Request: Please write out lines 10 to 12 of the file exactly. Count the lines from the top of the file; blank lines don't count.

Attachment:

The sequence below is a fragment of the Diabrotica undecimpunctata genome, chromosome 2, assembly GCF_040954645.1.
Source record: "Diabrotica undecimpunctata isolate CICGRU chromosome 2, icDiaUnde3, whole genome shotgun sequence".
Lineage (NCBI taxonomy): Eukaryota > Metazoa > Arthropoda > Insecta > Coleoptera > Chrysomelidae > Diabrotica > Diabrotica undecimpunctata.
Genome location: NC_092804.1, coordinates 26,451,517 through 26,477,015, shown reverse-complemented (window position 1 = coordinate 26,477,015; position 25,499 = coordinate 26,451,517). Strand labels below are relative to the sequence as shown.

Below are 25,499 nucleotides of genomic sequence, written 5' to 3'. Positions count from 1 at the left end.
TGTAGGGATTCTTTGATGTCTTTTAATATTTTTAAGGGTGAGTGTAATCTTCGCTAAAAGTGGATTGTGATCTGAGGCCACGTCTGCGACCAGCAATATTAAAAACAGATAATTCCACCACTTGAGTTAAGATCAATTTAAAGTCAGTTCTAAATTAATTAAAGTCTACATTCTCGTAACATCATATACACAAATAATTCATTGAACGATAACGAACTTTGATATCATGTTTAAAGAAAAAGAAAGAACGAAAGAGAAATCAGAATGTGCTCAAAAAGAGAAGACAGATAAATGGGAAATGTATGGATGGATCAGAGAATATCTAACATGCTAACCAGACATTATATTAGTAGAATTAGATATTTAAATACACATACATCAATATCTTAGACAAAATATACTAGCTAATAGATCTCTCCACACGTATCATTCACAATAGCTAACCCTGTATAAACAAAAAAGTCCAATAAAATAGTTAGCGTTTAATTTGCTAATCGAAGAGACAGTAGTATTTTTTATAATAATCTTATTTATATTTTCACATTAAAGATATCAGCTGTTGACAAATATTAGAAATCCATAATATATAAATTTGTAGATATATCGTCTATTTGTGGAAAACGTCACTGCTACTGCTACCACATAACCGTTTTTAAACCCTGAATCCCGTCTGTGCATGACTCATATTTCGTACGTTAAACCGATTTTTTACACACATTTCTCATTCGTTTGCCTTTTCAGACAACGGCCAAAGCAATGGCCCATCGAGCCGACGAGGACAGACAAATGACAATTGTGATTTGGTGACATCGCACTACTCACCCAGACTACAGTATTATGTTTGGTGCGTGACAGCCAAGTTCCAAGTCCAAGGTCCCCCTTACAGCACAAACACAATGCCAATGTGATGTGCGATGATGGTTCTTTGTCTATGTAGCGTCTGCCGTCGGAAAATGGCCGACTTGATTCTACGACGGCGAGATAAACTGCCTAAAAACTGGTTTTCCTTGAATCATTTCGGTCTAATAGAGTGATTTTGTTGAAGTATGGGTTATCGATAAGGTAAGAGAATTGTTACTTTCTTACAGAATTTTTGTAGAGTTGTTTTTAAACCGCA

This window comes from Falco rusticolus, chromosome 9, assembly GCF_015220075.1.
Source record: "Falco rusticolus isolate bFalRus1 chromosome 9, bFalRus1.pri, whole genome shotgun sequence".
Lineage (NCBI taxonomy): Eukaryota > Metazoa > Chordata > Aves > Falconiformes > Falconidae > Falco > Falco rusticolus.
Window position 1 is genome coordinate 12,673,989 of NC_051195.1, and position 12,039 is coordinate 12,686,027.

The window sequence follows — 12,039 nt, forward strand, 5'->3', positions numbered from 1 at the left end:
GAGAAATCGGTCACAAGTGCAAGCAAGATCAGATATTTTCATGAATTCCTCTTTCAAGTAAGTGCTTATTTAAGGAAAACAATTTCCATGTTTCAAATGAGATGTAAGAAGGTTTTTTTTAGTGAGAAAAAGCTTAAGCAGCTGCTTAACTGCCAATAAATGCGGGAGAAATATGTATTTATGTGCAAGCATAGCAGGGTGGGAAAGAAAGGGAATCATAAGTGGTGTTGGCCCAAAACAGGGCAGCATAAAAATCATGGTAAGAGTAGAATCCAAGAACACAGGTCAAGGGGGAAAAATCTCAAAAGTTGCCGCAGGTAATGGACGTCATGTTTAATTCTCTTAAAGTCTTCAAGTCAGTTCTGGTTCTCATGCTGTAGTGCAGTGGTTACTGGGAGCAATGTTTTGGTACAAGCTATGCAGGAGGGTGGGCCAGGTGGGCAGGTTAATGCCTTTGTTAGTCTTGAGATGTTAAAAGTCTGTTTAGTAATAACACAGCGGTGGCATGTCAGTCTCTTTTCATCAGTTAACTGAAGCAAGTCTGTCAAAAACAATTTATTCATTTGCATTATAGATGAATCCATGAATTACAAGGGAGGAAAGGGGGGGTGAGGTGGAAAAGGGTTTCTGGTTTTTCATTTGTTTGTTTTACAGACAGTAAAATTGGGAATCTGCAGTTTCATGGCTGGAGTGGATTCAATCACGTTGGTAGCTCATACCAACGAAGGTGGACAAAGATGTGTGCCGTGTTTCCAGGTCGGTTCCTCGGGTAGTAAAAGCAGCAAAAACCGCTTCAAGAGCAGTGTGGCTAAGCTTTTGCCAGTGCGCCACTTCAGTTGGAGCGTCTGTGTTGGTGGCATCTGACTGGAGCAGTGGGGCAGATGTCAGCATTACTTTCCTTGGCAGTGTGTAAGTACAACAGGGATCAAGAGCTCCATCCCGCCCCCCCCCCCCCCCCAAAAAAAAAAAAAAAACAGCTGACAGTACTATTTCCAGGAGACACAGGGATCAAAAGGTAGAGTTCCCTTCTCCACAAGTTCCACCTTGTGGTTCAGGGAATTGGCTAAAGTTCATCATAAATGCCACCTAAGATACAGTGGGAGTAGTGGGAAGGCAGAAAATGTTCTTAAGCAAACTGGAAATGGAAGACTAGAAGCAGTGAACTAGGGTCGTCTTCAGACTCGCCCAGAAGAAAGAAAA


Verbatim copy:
Window position 1 is genome coordinate 12,673,989 of NC_051195.1, and position 12,039 is coordinate 12,686,027.

The window sequence follows — 12,039 nt, forward strand, 5'->3', positions numbered from 1 at the left end:
GAGAAATCGGTCACAAGTGCAAGCAAGATCAGATATTTTCATGAATTCCTCTTTCAAGTAAGTGCTTATTTAAGGAAAACAATTTCCATGTTTCAAATGAGATGTAAGAAGGTTTTTTTTAGTGAGAAAAAGCTTAAGCAGCTGCTTAACTGCCAATAAATGCGGGAGAAATATGTATTTATGTGCAAGCATAGCAGGGTGGGAAAGAAAGGGAATCATAAGTGGTGTTGGCCCAAAACAGGGCAGCATAAAAATCATGGTAAGAGTAGAATCCAAGAACACAGGTCAAGGGGGAAAAATCTCAAAAGTTGCCGCAGGTAATGGACGTCATGTTTAATTCTCTTAAAGTCTTCAAGTCAGTTCTGGTTCTCATGCTGTAGTGCAGTGGTTACTGGGAGCAATGTTTTGGTACAAGCTATGCAGGAGGGTGGGCCAGGTGGGCAGGTTAATGCCTTTGTTAGTCTTGAGATGTTAAAAGTCTGTTTAGTAATAACACAGCGGTGGCATGTCAGTCTCTTTTCATCAGTTAACTGAAGCAAGTCTGTCAAAAACAATTTATTCATTTGCATTATAGATGAATCCATGAATTACAAGGGAGGAAAGGGGGGGTGAGGTGGAAAAGGGTTTCTGGTTTTTCATTTGTTTGTTTTACAGACAGTAAAATTGGGAATCTGCAGTTTCATGGCTGGAGTGGATTCAATCACGTTGGTAGCTCATACCAACGAAGGTGGACAAAGATGTGTGCCGTGTTTCCAGGTCGGTTCCTCGGGTAGTAAAAGCAGCAAAAACCGCTTCAAGAGCAGTGTGGCTAAGCTTTTGCCAGTGCGCCACTTCAGTTGGAGCGTCTGTGTTGGTGGCATCTGACTGGAGCAGTGGGGCAGATGTCAGCATTACTTTCCTTGGCAGTGTGTAAGTACAACAGGGATCAAGAGCTCCATCCCGCCCCCCCCCCCCCCCCAAAAAAAAAAAAAAAACAGCTGACAGTACTATTTCCAGGAGACACAGGGATCAAAAGGTAGAGTTCCCTTCTCCACAAGTTCCACCTTGTGGTTCAGGGAATTGGCTAAAGTTCATCATAAATGCCACCTAAGATACAGTGGGAGTAGTGGGAAGGCAGAAAATGTTCTTAAGCAAACTGGAAATGGAAGACTAGAAGCAGTGAACTAGGGTCGTCTTCAGACTCGCCCAGAAGAAAGAAAA